Big Tech Company Endorses Wagner Bill To Fight Online Sex Trafficking
WASHINGTON – Oracle has announced its strong endorsement of H.R. 1865, Rep. Ann Wagner’s Allow States and Victims to Fight Online Sex Trafficking Act of 2017. H.R. 1865 narrowly amends the Communications Decency Act of 1996 (CDA) to hold websites like Backpage.com that facilitate sex trafficking accountable for their criminal activities.
In response to the endorsement letter, Rep. Wagner said, “Congress, law enforcement, prosecutors, advocates, and responsible businesses across the country are uniting to pass the Allow States and Victims to Fight Online Sex Trafficking Act. It’s heartbreaking to watch survivors struggle to piece their lives back together without access to justice, while the websites that sold them are raking in millions of dollars,” she added. “I am thankful that leaders like Oracle in the big tech industry are supporting the fight against sex trafficking. Amending Section 230 of the CDA is the only way to ensure companies like Backpage.com are unable to commit sex trafficking crimes online that they cannot commit offline. Anyone thinking with their conscience instead of their pocket book would agree.”
In its endorsement letter to Rep. Wagner, Oracle wrote:
“We commend your leadership on this issue. As several investigations have demonstrated, sex trafficking has exploded in large part due to nefarious Internet actors that knowingly facilitate and profit from it. We agree that congressional action is necessary to put an end to this tragic exploitation of human beings and hold its online accomplices to account. We appreciate that, in keeping with your strong track record of supporting the growth of the Internet and information technology industry, you have worked hard to craft a thoughtful bill to hold bad actors liable.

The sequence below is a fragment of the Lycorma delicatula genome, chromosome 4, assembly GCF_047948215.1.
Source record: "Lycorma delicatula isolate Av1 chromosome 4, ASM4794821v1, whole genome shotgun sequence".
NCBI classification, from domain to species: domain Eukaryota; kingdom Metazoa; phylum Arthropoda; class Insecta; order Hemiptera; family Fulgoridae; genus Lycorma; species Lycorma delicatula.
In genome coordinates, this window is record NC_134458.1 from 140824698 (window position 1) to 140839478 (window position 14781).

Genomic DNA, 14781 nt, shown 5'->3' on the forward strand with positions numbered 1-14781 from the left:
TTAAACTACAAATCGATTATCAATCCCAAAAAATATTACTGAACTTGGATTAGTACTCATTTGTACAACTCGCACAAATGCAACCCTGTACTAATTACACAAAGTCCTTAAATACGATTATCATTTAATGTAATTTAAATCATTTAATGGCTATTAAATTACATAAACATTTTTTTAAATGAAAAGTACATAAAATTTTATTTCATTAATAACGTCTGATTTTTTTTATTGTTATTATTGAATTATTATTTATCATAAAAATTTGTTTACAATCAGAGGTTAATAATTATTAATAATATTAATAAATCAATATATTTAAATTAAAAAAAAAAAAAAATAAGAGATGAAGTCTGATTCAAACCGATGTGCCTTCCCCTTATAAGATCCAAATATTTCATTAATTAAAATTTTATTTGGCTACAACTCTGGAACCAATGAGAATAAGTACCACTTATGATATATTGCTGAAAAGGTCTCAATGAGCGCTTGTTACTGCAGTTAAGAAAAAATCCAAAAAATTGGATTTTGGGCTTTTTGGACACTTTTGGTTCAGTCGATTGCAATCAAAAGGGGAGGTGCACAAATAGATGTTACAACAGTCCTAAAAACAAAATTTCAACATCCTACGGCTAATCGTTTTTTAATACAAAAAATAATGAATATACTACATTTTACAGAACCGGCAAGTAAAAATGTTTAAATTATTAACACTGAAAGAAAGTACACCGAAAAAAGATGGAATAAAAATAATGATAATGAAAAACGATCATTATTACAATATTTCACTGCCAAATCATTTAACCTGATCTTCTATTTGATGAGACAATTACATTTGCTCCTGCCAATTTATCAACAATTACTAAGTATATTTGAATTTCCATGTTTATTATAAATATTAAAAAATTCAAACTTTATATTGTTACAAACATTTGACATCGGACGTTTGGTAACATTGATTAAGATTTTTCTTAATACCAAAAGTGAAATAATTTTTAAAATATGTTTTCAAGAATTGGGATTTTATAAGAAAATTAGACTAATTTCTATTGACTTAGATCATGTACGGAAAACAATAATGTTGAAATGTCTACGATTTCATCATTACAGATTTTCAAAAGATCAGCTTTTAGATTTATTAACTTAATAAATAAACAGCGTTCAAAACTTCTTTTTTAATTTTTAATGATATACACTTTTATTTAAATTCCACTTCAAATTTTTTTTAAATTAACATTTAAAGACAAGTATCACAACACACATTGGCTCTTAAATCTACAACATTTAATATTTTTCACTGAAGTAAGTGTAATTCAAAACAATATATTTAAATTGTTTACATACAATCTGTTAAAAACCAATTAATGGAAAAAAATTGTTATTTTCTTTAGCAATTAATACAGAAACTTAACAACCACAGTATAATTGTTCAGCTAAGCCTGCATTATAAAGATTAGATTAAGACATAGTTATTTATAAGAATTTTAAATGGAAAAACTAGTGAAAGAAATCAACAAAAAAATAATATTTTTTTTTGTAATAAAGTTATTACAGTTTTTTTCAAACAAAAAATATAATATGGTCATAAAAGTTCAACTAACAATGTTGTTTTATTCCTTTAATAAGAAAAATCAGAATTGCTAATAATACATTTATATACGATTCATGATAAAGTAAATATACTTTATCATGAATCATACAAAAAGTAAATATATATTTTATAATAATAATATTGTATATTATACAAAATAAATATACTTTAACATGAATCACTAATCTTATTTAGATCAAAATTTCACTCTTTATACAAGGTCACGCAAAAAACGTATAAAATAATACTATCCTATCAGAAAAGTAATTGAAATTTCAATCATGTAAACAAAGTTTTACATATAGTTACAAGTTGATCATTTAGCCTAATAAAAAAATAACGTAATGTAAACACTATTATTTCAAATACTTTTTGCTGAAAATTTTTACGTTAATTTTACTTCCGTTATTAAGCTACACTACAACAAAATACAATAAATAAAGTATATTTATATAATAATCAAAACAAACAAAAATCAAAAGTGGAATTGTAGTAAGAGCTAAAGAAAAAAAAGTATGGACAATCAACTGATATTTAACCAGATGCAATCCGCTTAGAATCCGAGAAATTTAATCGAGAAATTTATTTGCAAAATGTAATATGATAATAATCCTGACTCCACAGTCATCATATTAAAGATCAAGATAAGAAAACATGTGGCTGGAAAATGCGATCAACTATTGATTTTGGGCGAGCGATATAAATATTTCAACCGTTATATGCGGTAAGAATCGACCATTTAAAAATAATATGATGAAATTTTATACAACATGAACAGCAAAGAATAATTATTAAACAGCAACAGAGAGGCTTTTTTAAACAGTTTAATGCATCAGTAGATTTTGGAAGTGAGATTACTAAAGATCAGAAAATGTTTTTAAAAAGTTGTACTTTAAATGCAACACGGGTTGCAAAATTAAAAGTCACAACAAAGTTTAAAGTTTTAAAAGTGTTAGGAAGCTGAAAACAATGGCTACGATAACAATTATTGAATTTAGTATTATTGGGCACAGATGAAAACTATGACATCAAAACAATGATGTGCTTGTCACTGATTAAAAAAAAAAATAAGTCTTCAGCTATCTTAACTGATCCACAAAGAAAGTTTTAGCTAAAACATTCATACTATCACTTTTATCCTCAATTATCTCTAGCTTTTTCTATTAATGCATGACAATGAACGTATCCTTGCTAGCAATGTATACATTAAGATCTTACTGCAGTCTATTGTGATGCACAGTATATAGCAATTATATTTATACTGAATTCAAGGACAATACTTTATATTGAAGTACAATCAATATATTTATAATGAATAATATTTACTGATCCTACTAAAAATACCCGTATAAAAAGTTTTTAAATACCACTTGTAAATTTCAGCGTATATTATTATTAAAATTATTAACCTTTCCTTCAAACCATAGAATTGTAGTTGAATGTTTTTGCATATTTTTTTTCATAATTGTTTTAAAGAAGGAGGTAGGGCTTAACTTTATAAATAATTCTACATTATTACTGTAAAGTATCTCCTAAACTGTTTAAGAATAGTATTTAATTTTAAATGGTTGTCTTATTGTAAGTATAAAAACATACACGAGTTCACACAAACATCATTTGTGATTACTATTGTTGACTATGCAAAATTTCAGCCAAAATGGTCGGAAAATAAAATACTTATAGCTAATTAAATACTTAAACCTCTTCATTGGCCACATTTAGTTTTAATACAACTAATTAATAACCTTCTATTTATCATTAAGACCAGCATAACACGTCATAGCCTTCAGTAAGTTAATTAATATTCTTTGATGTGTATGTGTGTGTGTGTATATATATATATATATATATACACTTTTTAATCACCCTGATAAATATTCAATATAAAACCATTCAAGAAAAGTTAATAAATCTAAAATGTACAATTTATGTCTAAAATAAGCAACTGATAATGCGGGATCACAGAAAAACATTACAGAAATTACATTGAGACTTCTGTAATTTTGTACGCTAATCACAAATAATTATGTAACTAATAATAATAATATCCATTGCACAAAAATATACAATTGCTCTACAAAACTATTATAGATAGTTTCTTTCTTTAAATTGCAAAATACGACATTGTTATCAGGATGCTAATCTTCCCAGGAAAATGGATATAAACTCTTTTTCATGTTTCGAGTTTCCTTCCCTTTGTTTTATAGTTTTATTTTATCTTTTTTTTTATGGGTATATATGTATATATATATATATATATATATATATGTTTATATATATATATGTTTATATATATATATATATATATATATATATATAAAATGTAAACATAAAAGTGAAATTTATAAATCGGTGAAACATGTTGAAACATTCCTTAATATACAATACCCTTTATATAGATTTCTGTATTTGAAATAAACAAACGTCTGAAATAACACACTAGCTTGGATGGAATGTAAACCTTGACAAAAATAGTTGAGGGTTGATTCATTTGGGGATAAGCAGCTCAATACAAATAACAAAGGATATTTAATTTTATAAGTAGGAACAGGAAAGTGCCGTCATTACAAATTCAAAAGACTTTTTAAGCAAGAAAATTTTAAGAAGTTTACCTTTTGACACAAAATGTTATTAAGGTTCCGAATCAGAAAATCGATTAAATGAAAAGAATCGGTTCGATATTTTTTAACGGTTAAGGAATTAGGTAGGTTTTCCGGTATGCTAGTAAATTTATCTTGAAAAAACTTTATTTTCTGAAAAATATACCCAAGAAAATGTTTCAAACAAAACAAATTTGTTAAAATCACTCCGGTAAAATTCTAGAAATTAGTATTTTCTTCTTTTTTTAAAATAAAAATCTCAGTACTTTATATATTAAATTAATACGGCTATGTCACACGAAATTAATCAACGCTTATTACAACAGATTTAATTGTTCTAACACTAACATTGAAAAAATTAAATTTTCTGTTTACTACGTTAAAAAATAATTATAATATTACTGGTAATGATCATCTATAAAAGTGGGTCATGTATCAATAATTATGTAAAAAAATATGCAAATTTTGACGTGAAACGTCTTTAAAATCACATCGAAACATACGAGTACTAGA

The fact is that technological capabilities that are available today are light years away from those that existed in 1996, when the commercial Internet was just beginning. Back then, Internet startups would be launched with little to no ability to review and monitor the content they hosted. More importantly, sex trafficking and other heinous crimes had not begun to proliferate on the Internet. Nonetheless, we are 100 percent confident that a Wagner amendment – identical to HR 1865 – offered to the Communications Decency Act in 1996 would have passed the House overwhelmingly and the Internet would have enjoyed the same exponential growth and innovation over the past twenty one years. Frankly we are stunned you must even have this debate.
Today, the state of technology is far different than it was in 1996. Any start-up has access to low cost and virtually unlimited computing power and to advanced analytics, artificial intelligence and filtering software. That capability is also offered as a service in the cloud. The business success of Internet and mobile computing platforms depends on their ability to precisely analyze, arrange and segment applications, data and content, to accurately target them at their most relevant audiences – along with advertising, of course – not to blindly run platforms with no control of the content.
Your legislation does not, as suggested by the bill’s opponents, usher the end of the Internet. If enacted, it will establish some measure of accountability for those that cynically sell advertising but are unprepared to help curtail sex trafficking.”
Oracle’s full letter is attached. Oracle HR 1865 support.pdf